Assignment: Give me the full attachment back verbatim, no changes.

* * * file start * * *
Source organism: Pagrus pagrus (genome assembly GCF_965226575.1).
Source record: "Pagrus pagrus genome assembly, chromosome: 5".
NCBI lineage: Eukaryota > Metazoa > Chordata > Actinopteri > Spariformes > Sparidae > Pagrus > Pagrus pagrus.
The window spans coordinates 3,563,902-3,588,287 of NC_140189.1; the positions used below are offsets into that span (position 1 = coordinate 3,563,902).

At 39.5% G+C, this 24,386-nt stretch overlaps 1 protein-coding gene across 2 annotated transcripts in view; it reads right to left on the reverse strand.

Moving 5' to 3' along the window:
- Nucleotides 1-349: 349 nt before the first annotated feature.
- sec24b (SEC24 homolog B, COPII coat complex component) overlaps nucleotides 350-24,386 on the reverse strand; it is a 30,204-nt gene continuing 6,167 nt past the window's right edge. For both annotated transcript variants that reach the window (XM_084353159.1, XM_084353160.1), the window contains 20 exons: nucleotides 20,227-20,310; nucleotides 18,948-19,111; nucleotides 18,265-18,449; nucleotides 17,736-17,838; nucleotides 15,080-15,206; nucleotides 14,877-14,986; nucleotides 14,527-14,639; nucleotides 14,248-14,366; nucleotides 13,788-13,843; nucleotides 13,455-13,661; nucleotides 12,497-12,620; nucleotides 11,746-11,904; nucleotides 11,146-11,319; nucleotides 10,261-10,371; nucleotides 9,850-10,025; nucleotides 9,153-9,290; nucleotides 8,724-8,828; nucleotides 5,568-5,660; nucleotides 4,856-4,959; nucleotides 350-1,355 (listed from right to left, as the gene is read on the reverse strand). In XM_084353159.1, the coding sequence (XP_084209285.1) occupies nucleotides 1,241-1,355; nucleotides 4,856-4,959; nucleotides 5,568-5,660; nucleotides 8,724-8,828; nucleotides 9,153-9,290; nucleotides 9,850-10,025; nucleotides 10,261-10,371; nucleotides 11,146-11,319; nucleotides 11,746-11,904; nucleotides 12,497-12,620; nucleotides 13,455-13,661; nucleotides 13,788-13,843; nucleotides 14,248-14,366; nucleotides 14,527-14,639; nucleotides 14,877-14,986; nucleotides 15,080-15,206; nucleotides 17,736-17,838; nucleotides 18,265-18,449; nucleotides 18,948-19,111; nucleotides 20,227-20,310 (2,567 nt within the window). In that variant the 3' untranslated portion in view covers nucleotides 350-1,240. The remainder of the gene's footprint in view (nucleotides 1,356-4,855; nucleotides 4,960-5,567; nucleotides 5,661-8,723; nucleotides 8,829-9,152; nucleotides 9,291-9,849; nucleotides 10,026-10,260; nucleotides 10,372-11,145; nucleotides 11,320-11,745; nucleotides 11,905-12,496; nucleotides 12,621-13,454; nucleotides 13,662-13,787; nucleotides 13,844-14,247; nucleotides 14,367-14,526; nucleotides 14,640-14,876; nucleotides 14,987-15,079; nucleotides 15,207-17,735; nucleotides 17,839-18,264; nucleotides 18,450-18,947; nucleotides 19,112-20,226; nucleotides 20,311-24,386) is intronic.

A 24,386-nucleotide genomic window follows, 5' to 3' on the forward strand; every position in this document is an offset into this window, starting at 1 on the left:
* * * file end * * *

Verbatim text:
Source organism: Pagrus pagrus (genome assembly GCF_965226575.1).
Source record: "Pagrus pagrus genome assembly, chromosome: 5".
NCBI lineage: Eukaryota > Metazoa > Chordata > Actinopteri > Spariformes > Sparidae > Pagrus > Pagrus pagrus.
The window spans coordinates 3,563,902-3,588,287 of NC_140189.1; the positions used below are offsets into that span (position 1 = coordinate 3,563,902).

At 39.5% G+C, this 24,386-nt stretch overlaps 1 protein-coding gene across 2 annotated transcripts in view; it reads right to left on the reverse strand.

Moving 5' to 3' along the window:
- Nucleotides 1-349: 349 nt before the first annotated feature.
- sec24b (SEC24 homolog B, COPII coat complex component) overlaps nucleotides 350-24,386 on the reverse strand; it is a 30,204-nt gene continuing 6,167 nt past the window's right edge. For both annotated transcript variants that reach the window (XM_084353159.1, XM_084353160.1), the window contains 20 exons: nucleotides 20,227-20,310; nucleotides 18,948-19,111; nucleotides 18,265-18,449; nucleotides 17,736-17,838; nucleotides 15,080-15,206; nucleotides 14,877-14,986; nucleotides 14,527-14,639; nucleotides 14,248-14,366; nucleotides 13,788-13,843; nucleotides 13,455-13,661; nucleotides 12,497-12,620; nucleotides 11,746-11,904; nucleotides 11,146-11,319; nucleotides 10,261-10,371; nucleotides 9,850-10,025; nucleotides 9,153-9,290; nucleotides 8,724-8,828; nucleotides 5,568-5,660; nucleotides 4,856-4,959; nucleotides 350-1,355 (listed from right to left, as the gene is read on the reverse strand). In XM_084353159.1, the coding sequence (XP_084209285.1) occupies nucleotides 1,241-1,355; nucleotides 4,856-4,959; nucleotides 5,568-5,660; nucleotides 8,724-8,828; nucleotides 9,153-9,290; nucleotides 9,850-10,025; nucleotides 10,261-10,371; nucleotides 11,146-11,319; nucleotides 11,746-11,904; nucleotides 12,497-12,620; nucleotides 13,455-13,661; nucleotides 13,788-13,843; nucleotides 14,248-14,366; nucleotides 14,527-14,639; nucleotides 14,877-14,986; nucleotides 15,080-15,206; nucleotides 17,736-17,838; nucleotides 18,265-18,449; nucleotides 18,948-19,111; nucleotides 20,227-20,310 (2,567 nt within the window). In that variant the 3' untranslated portion in view covers nucleotides 350-1,240. The remainder of the gene's footprint in view (nucleotides 1,356-4,855; nucleotides 4,960-5,567; nucleotides 5,661-8,723; nucleotides 8,829-9,152; nucleotides 9,291-9,849; nucleotides 10,026-10,260; nucleotides 10,372-11,145; nucleotides 11,320-11,745; nucleotides 11,905-12,496; nucleotides 12,621-13,454; nucleotides 13,662-13,787; nucleotides 13,844-14,247; nucleotides 14,367-14,526; nucleotides 14,640-14,876; nucleotides 14,987-15,079; nucleotides 15,207-17,735; nucleotides 17,839-18,264; nucleotides 18,450-18,947; nucleotides 19,112-20,226; nucleotides 20,311-24,386) is intronic.

A 24,386-nucleotide genomic window follows, 5' to 3' on the forward strand; every position in this document is an offset into this window, starting at 1 on the left: